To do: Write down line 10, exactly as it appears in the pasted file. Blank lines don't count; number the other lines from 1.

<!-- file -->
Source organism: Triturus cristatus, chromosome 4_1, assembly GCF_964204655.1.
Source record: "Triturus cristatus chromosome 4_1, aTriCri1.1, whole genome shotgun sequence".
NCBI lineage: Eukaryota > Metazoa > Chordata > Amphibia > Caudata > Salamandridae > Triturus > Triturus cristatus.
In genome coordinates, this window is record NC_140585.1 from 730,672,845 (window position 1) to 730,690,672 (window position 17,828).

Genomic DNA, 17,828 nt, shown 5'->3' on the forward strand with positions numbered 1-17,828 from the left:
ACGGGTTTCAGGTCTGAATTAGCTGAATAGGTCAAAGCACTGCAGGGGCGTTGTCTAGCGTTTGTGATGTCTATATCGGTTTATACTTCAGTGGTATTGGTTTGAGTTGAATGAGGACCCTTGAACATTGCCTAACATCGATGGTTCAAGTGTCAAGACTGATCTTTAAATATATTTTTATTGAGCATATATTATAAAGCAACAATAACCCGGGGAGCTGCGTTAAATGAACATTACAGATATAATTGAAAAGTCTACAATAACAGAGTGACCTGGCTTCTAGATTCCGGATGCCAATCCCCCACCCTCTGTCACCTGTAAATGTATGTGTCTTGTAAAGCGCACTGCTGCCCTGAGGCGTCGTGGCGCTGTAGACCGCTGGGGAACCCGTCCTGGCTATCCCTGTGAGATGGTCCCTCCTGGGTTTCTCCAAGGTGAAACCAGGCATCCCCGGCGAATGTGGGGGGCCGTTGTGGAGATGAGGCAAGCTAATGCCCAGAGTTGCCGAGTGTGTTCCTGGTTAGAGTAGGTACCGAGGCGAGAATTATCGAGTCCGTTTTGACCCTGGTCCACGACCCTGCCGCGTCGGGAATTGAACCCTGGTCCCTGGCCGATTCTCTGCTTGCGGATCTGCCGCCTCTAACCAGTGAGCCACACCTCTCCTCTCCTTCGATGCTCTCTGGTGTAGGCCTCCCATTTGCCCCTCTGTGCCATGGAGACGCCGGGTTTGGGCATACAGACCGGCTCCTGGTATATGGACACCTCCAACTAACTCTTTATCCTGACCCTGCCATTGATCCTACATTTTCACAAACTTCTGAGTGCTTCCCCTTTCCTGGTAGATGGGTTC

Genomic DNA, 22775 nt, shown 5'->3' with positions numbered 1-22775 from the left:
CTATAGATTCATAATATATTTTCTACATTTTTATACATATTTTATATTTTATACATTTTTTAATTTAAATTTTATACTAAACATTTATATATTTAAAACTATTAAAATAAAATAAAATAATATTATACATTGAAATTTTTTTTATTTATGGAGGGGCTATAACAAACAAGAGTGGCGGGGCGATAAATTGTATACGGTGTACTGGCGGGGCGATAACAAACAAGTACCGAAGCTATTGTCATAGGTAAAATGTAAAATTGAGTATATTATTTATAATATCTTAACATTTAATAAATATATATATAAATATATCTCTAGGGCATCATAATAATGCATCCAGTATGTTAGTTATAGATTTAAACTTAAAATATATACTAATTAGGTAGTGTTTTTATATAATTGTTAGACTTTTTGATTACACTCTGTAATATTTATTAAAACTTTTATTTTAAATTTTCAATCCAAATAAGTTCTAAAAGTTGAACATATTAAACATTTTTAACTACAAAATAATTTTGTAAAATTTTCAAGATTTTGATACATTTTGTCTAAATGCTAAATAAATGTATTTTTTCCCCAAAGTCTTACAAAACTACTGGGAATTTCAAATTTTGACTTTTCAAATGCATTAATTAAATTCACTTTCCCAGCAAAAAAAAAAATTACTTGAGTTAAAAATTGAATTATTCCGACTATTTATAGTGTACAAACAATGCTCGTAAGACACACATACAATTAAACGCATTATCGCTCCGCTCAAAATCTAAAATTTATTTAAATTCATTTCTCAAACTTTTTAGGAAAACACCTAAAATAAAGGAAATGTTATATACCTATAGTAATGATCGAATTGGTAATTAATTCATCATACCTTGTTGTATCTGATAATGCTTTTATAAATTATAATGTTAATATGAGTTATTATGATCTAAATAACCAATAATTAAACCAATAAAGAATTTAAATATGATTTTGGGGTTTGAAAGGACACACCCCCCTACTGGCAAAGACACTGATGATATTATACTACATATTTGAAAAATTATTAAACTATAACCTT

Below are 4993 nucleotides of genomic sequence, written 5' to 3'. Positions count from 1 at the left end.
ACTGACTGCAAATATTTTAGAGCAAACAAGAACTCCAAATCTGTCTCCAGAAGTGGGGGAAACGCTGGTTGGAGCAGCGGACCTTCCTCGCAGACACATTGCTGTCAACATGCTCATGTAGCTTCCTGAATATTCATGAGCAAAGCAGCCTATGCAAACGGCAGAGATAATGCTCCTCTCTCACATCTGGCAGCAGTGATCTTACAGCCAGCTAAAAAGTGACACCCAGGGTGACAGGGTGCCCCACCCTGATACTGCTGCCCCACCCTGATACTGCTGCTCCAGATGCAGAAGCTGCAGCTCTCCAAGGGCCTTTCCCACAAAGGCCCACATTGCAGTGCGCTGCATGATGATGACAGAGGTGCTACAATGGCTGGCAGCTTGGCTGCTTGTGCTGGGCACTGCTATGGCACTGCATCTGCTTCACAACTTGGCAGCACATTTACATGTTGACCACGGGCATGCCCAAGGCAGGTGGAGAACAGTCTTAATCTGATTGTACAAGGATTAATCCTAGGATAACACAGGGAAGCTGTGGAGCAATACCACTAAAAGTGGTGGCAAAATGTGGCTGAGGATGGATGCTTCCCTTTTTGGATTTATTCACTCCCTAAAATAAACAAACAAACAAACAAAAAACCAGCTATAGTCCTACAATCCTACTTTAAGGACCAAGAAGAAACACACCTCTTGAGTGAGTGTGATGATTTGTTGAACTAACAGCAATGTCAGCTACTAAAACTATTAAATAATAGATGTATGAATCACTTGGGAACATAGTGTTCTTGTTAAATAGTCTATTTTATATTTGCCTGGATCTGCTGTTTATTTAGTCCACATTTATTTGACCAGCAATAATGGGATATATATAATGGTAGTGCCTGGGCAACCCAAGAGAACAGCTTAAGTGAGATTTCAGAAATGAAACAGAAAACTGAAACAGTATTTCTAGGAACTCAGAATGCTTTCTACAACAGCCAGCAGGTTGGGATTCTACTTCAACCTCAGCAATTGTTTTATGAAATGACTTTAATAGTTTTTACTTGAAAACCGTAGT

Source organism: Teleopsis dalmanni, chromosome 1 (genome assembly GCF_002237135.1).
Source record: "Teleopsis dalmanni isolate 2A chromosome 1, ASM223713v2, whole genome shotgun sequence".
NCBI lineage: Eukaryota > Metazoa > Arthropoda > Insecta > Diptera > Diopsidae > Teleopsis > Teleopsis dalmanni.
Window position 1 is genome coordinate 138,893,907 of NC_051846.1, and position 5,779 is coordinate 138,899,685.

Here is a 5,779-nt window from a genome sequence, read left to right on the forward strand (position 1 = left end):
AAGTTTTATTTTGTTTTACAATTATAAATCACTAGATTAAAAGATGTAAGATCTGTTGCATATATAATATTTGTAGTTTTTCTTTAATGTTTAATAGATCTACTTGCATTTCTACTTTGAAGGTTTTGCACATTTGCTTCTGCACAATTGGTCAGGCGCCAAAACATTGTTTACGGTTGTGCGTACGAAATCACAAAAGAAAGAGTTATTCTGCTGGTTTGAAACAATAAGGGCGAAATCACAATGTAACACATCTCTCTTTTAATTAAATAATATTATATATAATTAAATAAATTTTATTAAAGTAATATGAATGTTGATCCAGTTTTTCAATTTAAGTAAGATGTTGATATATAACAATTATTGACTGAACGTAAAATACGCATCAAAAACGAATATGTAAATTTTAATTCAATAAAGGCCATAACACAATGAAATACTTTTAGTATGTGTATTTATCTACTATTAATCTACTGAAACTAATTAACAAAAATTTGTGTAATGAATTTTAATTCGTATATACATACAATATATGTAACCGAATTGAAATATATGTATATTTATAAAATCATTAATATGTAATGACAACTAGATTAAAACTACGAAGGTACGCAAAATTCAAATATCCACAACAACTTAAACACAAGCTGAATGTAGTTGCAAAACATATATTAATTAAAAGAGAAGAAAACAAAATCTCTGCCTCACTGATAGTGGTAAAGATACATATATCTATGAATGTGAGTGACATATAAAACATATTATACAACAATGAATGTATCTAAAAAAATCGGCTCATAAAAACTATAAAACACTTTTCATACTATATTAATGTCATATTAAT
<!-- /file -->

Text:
ACTGACTGCAAATATTTTAGAGCAAACAAGAACTCCAAATCTGTCTCCAGAAGTGGGGGAAACGCTGGTTGGAGCAGCGGACCTTCCTCGCAGACACATTGCTGTCAACATGCTCATGTAGCTTCCTGAATATTCATGAGCAAAGCAGCCTATGCAAACGGCAGAGATAATGCTCCTCTCTCACATCTGGCAGCAGTGATCTTACAGCCAGCTAAAAAGTGACACCCAGGGTGACAGGGTGCCCCACCCTGATACTGCTGCCCCACCCTGATACTGCTGCTCCAGATGCAGAAGCTGCAGCTCTCCAAGGGCCTTTCCCACAAAGGCCCACATTGCAGTGCGCTGCATGATGATGACAGAGGTGCTACAATGGCTGGCAGCTTGGCTGCTTGTGCTGGGCACTGCTATGGCACTGCATCTGCTTCACAACTTGGCAGCACATTTACATGTTGACCACGGGCATGCCCAAGGCAGGTGGAGAACAGTCTTAATCTGATTGTACAAGGATTAATCCTAGGATAACACAGGGAAGCTGTGGAGCAATACCACTAAAAGTGGTGGCAAAATGTGGCTGAGGATGGATGCTTCCCTTTTTGGATTTATTCACTCCCTAAAATAAACAAACAAACAAACAAAAAACCAGCTATAGTCCTACAATCCTACTTTAAGGACCAAGAAGAAACACACCTCTTGAGTGAGTGTGATGATTTGTTGAACTAACAGCAATGTCAGCTACTAAAACTATTAAATAATAGATGTATGAATCACTTGGGAACATAGTGTTCTTGTTAAATAGTCTATTTTATATTTGCCTGGATCTGCTGTTTATTTAGTCCACATTTATTTGACCAGCAATAATGGGATATATATAATGGTAGTGCCTGGGCAACCCAAGAGAACAGCTTAAGTGAGATTTCAGAAATGAAACAGAAAACTGAAACAGTATTTCTAGGAACTCAGAATGCTTTCTACAACAGCCAGCAGGTTGGGATTCTACTTCAACCTCAGCAATTGTTTTATGAAATGACTTTAATAGTTTTTACTTGAAAACCGTAGT